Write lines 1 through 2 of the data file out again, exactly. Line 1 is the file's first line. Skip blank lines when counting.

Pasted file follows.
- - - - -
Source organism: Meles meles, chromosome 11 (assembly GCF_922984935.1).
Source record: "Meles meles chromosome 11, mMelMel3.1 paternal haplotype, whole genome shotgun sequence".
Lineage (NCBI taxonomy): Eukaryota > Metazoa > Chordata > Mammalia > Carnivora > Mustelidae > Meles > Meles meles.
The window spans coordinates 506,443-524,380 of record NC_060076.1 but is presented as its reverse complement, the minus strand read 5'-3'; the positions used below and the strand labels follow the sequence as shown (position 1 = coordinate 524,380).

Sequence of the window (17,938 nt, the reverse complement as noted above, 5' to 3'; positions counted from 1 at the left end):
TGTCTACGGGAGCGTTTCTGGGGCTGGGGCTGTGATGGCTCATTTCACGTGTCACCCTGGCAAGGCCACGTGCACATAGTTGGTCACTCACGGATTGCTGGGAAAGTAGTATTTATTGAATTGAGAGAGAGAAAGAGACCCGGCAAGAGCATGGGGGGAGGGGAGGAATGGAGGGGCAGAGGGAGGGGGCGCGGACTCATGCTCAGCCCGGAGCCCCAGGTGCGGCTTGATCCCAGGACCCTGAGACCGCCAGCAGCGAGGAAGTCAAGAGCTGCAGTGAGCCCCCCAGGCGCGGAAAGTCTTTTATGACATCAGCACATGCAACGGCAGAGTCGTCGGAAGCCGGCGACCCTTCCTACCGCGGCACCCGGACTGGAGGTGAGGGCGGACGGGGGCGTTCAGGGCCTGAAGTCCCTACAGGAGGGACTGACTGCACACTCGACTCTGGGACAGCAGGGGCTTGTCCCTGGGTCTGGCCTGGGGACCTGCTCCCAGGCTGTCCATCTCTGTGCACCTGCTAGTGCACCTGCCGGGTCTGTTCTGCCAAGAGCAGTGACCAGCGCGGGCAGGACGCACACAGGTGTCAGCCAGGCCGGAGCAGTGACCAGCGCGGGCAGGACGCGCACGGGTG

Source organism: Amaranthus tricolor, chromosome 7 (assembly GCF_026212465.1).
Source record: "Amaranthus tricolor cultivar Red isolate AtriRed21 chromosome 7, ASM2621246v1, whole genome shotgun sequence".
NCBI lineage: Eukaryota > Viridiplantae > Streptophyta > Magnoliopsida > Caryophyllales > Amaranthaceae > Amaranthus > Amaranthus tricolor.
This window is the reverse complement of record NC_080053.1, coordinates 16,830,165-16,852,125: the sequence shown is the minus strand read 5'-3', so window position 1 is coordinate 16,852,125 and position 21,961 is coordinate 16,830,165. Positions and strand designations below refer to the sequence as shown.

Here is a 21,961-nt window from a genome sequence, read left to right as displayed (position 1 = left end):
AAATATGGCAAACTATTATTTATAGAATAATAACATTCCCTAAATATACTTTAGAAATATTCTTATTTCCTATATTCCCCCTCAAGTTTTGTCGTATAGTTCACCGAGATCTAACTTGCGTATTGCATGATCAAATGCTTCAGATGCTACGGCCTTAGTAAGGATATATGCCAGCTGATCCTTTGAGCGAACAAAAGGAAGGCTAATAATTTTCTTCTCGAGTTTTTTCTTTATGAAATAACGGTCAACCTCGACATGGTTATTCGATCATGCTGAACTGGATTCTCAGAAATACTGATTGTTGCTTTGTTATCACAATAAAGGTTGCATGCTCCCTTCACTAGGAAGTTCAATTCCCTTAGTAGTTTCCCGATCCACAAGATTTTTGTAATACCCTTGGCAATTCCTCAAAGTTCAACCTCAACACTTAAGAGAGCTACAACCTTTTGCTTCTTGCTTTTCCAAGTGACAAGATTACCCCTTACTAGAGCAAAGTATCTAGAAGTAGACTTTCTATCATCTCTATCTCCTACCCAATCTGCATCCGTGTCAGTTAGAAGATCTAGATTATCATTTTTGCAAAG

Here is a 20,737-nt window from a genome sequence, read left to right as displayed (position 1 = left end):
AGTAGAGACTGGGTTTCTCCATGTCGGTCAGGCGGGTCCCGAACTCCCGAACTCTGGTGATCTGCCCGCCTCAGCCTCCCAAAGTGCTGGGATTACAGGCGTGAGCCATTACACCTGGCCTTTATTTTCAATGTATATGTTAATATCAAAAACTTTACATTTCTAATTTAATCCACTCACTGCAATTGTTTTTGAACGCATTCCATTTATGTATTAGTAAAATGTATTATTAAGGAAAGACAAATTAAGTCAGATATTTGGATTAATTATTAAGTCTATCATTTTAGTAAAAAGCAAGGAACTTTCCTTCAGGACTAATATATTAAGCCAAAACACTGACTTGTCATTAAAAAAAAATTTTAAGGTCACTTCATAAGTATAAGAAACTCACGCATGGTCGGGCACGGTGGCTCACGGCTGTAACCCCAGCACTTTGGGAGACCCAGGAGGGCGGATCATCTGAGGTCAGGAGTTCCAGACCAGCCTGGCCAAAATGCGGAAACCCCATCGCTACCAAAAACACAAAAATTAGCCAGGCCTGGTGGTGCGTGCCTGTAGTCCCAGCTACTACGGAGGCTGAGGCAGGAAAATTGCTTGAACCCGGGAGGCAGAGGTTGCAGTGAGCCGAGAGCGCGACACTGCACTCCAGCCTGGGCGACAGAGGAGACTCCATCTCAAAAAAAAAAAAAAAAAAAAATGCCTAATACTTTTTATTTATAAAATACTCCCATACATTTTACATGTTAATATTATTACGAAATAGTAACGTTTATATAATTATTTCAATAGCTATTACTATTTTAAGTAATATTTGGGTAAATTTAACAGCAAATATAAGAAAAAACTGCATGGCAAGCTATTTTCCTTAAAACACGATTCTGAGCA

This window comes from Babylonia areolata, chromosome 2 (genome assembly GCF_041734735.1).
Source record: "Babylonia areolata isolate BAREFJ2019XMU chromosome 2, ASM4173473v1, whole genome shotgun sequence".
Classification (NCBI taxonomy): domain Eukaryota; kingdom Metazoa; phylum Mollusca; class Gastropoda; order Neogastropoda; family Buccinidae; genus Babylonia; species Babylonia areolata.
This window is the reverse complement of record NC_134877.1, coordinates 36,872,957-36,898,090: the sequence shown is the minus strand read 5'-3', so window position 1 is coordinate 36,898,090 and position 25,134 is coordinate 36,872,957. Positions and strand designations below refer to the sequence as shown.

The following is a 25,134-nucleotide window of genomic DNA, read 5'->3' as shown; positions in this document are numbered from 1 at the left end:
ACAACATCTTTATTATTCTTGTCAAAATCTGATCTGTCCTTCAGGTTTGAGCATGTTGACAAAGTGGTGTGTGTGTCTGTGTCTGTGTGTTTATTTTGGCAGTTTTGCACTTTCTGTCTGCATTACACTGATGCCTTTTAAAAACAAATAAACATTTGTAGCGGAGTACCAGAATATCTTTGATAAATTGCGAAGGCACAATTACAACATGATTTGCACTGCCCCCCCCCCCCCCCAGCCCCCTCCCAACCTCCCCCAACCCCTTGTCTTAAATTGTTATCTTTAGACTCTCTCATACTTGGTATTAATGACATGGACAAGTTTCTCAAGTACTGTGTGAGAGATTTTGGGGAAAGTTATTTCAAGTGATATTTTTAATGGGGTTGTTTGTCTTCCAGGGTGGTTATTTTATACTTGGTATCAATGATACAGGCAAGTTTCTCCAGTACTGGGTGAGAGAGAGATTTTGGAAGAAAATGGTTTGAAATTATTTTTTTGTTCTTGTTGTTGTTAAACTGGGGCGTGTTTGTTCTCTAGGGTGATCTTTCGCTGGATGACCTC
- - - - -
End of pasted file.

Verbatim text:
Source organism: Meles meles, chromosome 11 (assembly GCF_922984935.1).
Source record: "Meles meles chromosome 11, mMelMel3.1 paternal haplotype, whole genome shotgun sequence".